Turrell is also a Quaker, and when the Quaker meeting in Philadelphia’s Chestnut Hill neighborhood decided to build a new meetinghouse from the ground up, they tapped Turrell to design a Skyspace for the structure. I had the pleasure of photographing the building shortly before it opened to the public. E. Allen Reeves, a long time client built the new meetinghouse.
The opening to the sky in 3 positions: closed, half open, fully open.
The Skyspace is an aperture in the roof of the meetinghouse that slides back to reveal the sky above. A series of lights around the ceiling further manipulate the light to create different moods and feelings.
I have attended Quaker meetings at a meetinghouse near my home, in Havertown, Pennsylvania. Much of the meeting is set aside for quiet meditation. After spending just a few minutes inside Chestnut Hill’s new space, I could understand how Turrell’s vision of a space open to the sky and the elements becomes an inextricable part of the experience itself.
While Turrell makes art from light, Philips Lighting takes a scientific approach to light. For alternate take on light, read my post, Is This a Set for a Devo Video?
Chestnut Hill Friends Meeting.
The metal roof of the meetinghouse uses motors to slide open.
A new addition to Philadelphia’s streetscape is the Shimmer Wall at the Franklin Institute.
Last week I shot and put together this video. Thanks to my son, Paul Benson for his editing chops.
Central atrium of Curtis Center.
The Curtis Center was built in 1910, by publishing magnate Cyrus Curtis. His publishing empire included The Saturday Evening Post and Ladies’ Home Journal.
The almost one-million-square-foot building was a self-contained magazine factory. The entire process of creating a magazine – from writing and illustration to printing – took place in this building that covers an entire city block. The Curtis Center even had its own electrical generators, since public electricity was too unreliable.
By the 1980s the building had deteriorated. A real estate developer decided to revitalize it, converting the central exterior space into a covered atrium with a decorative marble floor and fountain.
Boardroom of Brown & Brown of Pennsylvania, LP.
Today, the building combines a classic look with modern functionality. It is home to ergonomic office chairs in wood-paneled conference rooms, and MacBooks underneath hanging chandeliers. I was particularly struck by the historic wood pediment framing the doorway to one of the current tenants, the digital brand management company Brand.com.
Historic wood pediment frames the doorway to the digital firm Brand.com.
When the Curtis Center was renovated in 1987, I documented the renovation for the developer. Last month the building was put on the market, and I was commissioned to document it for CB Richard Ellis, the commercial real estate broker.
The Curtis Center is twelve stories high and across the street from historic Independence Hall. (Its steeple is on the right side of this photo).
Krishna P. Singh Center for Nanotechnology at University of Pennsylvania.
The building is littered with brightly-colored terraces for meetings and studying.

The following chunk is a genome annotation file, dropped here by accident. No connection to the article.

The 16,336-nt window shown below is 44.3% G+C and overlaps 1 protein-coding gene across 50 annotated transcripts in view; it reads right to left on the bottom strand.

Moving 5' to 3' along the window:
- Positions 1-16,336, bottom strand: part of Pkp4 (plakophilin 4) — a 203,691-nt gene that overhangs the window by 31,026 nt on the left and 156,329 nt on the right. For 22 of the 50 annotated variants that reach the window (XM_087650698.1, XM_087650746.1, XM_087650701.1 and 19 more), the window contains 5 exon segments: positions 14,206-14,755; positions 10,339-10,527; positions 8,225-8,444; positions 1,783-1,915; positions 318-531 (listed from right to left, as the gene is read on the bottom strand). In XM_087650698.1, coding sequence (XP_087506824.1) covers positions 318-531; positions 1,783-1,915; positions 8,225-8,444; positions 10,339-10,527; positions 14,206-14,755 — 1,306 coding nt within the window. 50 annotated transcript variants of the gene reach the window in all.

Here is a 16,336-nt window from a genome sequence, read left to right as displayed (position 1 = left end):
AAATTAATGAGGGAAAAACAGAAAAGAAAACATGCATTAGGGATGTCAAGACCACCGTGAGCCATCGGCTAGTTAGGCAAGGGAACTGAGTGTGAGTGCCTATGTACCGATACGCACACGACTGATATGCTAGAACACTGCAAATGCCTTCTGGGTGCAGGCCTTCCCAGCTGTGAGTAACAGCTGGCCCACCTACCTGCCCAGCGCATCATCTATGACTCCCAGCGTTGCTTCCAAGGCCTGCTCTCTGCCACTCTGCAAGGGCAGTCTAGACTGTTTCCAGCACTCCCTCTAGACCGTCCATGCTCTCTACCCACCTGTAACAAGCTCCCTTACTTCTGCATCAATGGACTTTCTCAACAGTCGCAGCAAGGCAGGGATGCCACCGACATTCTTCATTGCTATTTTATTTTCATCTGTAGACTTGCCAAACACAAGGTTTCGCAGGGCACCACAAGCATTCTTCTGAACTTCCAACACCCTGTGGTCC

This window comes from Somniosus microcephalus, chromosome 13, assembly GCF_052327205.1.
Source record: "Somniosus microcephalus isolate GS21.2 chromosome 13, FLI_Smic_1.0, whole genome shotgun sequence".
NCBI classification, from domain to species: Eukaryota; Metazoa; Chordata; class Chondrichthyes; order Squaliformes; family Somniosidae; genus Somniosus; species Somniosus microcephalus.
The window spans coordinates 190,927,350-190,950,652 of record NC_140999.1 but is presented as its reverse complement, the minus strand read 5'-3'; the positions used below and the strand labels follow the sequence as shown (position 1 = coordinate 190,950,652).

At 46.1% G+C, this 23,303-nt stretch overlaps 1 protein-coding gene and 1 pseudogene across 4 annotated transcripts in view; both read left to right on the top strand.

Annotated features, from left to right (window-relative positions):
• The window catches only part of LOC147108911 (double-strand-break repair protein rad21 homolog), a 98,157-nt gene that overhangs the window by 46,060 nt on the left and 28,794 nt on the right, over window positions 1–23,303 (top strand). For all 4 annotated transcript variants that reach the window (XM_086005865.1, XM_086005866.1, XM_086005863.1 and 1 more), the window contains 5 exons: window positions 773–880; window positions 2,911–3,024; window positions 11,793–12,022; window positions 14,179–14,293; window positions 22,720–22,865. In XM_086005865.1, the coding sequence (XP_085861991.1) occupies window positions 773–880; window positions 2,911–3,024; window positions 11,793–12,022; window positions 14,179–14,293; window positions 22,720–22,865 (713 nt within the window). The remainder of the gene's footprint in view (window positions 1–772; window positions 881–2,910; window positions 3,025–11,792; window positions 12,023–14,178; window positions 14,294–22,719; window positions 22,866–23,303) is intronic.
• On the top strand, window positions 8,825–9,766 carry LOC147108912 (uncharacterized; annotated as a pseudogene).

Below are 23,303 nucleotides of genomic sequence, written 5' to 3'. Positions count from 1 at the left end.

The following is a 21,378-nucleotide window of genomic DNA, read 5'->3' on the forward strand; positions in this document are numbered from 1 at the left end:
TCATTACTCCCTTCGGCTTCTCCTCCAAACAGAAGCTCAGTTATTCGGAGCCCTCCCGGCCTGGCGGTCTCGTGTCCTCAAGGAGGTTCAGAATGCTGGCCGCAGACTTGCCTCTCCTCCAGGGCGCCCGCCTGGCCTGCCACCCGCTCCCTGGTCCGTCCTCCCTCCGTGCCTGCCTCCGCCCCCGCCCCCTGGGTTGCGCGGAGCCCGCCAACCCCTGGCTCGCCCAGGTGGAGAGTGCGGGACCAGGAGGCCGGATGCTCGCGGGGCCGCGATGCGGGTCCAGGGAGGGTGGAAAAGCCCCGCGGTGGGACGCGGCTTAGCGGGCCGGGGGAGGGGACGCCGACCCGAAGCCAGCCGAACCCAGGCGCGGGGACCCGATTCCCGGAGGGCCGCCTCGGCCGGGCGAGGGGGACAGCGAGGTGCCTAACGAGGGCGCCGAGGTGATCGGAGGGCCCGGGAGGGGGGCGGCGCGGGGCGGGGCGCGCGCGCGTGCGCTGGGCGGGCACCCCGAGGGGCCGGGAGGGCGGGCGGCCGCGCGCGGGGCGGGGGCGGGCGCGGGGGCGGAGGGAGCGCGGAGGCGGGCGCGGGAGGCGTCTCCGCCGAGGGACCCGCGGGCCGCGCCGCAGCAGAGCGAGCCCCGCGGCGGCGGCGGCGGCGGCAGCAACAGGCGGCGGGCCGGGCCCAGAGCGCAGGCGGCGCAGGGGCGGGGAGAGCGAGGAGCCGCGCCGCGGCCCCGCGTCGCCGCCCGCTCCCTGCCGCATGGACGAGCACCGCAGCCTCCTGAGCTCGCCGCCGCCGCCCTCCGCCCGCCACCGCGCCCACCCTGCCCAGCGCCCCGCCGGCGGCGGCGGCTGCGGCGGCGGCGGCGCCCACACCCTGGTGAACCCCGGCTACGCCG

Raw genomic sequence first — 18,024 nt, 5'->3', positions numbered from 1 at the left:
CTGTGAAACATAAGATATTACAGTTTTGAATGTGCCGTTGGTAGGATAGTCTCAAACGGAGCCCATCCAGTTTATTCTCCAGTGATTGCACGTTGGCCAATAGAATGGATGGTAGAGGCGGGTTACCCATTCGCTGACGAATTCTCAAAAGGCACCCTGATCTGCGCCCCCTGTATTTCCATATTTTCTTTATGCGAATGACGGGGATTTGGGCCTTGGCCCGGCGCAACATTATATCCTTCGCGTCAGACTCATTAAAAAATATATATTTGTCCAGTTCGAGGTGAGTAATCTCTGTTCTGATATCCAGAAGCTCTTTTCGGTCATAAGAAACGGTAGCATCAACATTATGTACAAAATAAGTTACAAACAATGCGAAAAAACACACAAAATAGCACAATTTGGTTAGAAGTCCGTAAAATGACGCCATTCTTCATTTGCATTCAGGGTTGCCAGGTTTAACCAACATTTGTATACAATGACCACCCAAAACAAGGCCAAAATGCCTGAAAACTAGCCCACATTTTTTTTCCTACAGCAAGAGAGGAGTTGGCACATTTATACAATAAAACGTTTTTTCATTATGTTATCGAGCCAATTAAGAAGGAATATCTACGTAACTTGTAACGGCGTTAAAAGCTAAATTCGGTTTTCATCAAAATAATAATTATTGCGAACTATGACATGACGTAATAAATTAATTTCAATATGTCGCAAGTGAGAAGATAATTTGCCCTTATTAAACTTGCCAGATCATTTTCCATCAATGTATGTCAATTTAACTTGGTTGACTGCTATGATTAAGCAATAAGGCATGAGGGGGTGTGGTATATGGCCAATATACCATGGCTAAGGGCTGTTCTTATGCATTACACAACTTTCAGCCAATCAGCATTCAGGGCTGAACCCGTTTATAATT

The Singh Center is not your grandmother’s research lab. The $80-million nanotechnology center, located on the University of Pennsylvania campus, will appeal to science geeks and architecture fans alike. During the design stage, architects consulted with engineers to measure the precise specifications for the labs inside. During construction, the Dean of Engineering was often seen standing outside with a stopwatch, measuring the length of time that pedestrians spent admiring the exterior.
Nanotechnology is the process of manipulating matter on an atomic and molecular scale. Researchers have used nanotechnology to improve everything from medicine to tennis balls, and the potential applications are endless.
An electron microscope housed in the building’s basement.
The Singh Center houses laboratories for studying and engineering these very small structures. It is one of a few buildings in the country that boasts multiple electron microscopes, each performing a different and complementary function – an all-in-one nanotechnology wonderland.
The nucleus of the building is a small room that houses an extremely sensitive electron microscope, where engineers can study the movements of individual atoms under water. The entire structure was designed around the room’s precise coordinates. University Architect David Hollenberg told the Pennsylvania Gazette that the room is “the core out of which everything else spirals… if this were a Gothic cathedral, this is where the saint’s bones would be.”
The Singh Center distinguishes itself from other engineering buildings with its stunning and ultramodern design. The public face of the building is a transparent glass structure that allows passersby to peer inside. A cantilevered section that juts out the side creates an illusion of weightlessness that makes pedestrians below catch their breath.
The open corridors encourage interaction.
Inside the building, extensive public spaces provide a place for scientists and students to study, relax or exchange notes. The Philadelphia Inquirer referred to the open terraces as “nightclub-like lounges.”
Overall, the Singh Center has an exuberant atmosphere, bringing the light from outdoors inside and displaying a glowing interior at night.
It was a pleasure to finally get an up-close view of this architectural marvel, and to learn about the daily miracles that occur inside. The Singh Center will change our idea of what a laboratory can look like, fitting for a field of study that is changing the way we interact with the world we live in.
The SingCenter sits on the former site of a windowless engineering building and a parking lot.